So the story is this. We think they are stupid and they think we are stupid. There is no middle ground. There is no point in asking one side to take a test to prove to the other side that they aren't stupid, because there can be no agreement on what the test should include.

Daniel Patrick Moynihan had the famous quote, "You are entitled to your own opinions. You are not entitled to your own facts." Mr. Moynihan is dead now, and his ideas about the rules of the game are on life support and not expected to survive.

Friday, February 5, 2010

Random 10: 2/5/2010


Cry Creme & Godley
Little Floater NRBQ
Sophisticated Sissy Rufus Thomas
Coolsville Laurie Anderson
Clint Eastwood Gorillaz
Raspberry Beret Prince
Veronica Elvis Costello
The Man With The Golden Gun Lulu
The Seventh Son Mose Allison
I'm Only Sleeping The Beatles

8 of 10 from The You Tubes this week, not bad. Most of Prince is scrubbed off the website, so lucky to find the audio for Raspberry Beret. As usual, if the Fab Four show up, there's the picture of the girls dancing at The Tavern club in Liverpool.

Let me give mad props to NRBQ, with one of the best love songs to a car ever written. My two favorite bar bands in all the world are Los Lobos and NRBQ. These guys play their stuff live with a lot of energy, but still very clean musicians.

What are you listening to?

Thursday, February 4, 2010

An artist in his prime.


The Cleveland Plain Dealer, still one of the best newspaper names of all time, has an interview with Bill Watterson, the creator of Calvin and Hobbes, still one of the best newspaper comic strips of all time. There are links to his earlier work as a political cartoonist in Cleveland, and scanning through them I would have to say he really hit his stride when he produced Calvin and Hobbes. He has no regrets about retiring and is happy with a quiet life out of the limelight.

At the time, I was seriously bummed by departure of Watterson and Gary Larson, who created The Far Side, but I respect them for having pride in their work and knowing when they were pretty much out of new ideas. The generation of cartoonists previous to them tended to give up on cartooning when the pen was pried from their cold, dead hands, but the baby boomers had a bunch of guys who decided to move on when they felt they had produced their best work and continuing would just be a slow downward spiral. I remember when Berke Breathed came back after he closed down Bloom County, promising something new with Outland, declaring that he would do a new strip without leaning on the crutch that was his most popular character, Opus the Penguin. Readers of comics know how that story ended.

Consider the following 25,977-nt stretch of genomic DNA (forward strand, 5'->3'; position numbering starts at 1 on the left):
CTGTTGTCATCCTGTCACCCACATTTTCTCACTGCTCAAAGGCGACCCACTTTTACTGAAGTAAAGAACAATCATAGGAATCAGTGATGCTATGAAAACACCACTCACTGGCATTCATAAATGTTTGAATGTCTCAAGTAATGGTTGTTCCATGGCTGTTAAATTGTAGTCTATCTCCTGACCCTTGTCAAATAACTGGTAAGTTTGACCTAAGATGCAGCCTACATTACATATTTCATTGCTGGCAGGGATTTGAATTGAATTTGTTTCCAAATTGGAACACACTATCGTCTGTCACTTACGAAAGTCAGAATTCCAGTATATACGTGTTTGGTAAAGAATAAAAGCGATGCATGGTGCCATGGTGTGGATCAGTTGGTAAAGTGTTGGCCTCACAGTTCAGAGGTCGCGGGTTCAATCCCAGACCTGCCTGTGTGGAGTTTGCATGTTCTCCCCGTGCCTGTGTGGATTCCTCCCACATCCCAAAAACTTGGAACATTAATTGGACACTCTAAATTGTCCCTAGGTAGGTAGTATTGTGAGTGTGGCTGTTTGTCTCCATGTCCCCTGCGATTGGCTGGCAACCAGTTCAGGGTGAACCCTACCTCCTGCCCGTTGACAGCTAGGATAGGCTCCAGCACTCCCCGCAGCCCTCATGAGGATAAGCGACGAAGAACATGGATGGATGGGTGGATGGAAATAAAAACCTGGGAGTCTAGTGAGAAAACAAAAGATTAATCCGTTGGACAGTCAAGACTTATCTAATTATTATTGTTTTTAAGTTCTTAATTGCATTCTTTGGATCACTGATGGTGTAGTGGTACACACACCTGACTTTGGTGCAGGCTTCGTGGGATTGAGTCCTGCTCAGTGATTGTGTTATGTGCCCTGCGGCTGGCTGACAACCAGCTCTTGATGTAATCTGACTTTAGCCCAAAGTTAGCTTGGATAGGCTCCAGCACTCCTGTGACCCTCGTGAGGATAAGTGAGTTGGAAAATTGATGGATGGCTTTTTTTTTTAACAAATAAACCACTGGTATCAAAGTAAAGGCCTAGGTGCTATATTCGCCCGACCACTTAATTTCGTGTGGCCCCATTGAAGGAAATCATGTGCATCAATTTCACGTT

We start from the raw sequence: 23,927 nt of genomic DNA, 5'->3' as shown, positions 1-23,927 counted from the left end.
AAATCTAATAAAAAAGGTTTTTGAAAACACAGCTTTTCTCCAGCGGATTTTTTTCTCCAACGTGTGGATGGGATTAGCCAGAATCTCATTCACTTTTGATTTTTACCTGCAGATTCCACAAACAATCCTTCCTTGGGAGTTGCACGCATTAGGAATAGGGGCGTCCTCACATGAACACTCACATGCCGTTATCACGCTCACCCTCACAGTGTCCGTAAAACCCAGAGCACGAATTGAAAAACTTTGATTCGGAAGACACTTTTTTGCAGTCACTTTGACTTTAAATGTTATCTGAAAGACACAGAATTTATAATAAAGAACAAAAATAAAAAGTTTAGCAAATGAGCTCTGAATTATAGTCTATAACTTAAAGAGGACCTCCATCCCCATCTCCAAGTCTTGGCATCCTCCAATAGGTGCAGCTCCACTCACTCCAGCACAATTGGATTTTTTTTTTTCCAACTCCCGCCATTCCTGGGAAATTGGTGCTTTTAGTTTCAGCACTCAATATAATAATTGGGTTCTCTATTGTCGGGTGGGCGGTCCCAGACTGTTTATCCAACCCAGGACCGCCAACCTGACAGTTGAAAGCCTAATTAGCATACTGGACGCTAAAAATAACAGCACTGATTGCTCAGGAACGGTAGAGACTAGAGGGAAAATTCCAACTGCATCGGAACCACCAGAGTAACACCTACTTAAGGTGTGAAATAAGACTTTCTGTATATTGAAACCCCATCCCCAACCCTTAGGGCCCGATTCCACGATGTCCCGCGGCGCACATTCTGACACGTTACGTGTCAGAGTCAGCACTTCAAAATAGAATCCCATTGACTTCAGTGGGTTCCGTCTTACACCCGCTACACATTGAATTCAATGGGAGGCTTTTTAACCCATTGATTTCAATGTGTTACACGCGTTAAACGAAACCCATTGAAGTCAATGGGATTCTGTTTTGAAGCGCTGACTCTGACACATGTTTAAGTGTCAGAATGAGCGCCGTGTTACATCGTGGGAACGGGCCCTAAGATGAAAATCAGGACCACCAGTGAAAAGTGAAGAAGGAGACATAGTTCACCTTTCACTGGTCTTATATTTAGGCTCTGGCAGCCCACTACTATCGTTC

As much as I miss opening the newspaper and reading about the six year old and his tiger, I'm glad I can still remember it fondly without watching it fade badly, as many comic strips do when the artist does not know when to leave the stage.

Wednesday, February 3, 2010

God gets Rickrolled

The Westboro Baptist Church in Kansas is a small congregation run by the Reverend Fred Phelps. The Reverend Phelps is by all accounts the world's leading authority on everything that God hates. Apparently, God hates homosexuals with a white hot hate and also hates anyone who doesn't hate gays as much as He does. The church's outreach program consists of sending parishioners around the country to protest whatever they think God hates this week, and so five of these worthies were dispatched to San Francisco to have a protest outside of the Twitter corporate headquarters.

The reason for God's hatred of Twitter is not completely clear, though if they were explained, I might very well agree with them.

Westboro Baptist hopes and prays for counter-demonstrations to meet their hate with more hate, but San Francisco had a surprise for them. The City That Knows How met hate with... absurdity. Blog buddies Princess Sparkle Pony and Namaste Nancy both have links to the many wonderful signs you could see at the counter protest, and links to their original source can be found here and here.


There were many wonderful signs, including of course I WAS PROMISED DONUTS, but I am particularly fond of the young ladies who decided to Rickroll the Almighty using the Westboro font and color scheme. Rickrollers are a bunch of well-meaning but misguided creatures who believe the Internet was constructed for the sole purpose of making sure Rick Astley's ghastly hit Never Gonna Give You Up is remembered for as long as electrons run through wires.

As someone who dislikes Rick Astley and has serious doubts about the nature and existence of the Almighty, let me say that this holy Rickrolling pleases me and is acceptable in my sight.

Here endeth the lesson.



Numbers, not math, about today's Republican Party.

Yesterday, a poll conducted by Research 2000 was published by the DailyKos website. The respondents all identified themselves as Republicans, and some of the results are remarkable. A lot of websites that have picked up the story show how much Republicans dislike and distrust Barack Obama and how much they love and admire Sarah Palin.

In other news, water is wet and rust never sleeps.

For me, the more remarkable numbers are the attitudes towards gays held by the Republicans. They oppose gays in the military by a 55% to 26% margin (19% unsure) and oppose gay marriage 77% to 7% (16% unsure), but they oppose openly gay teachers in the public schools by an astounding 73% to 8% (19% unsure).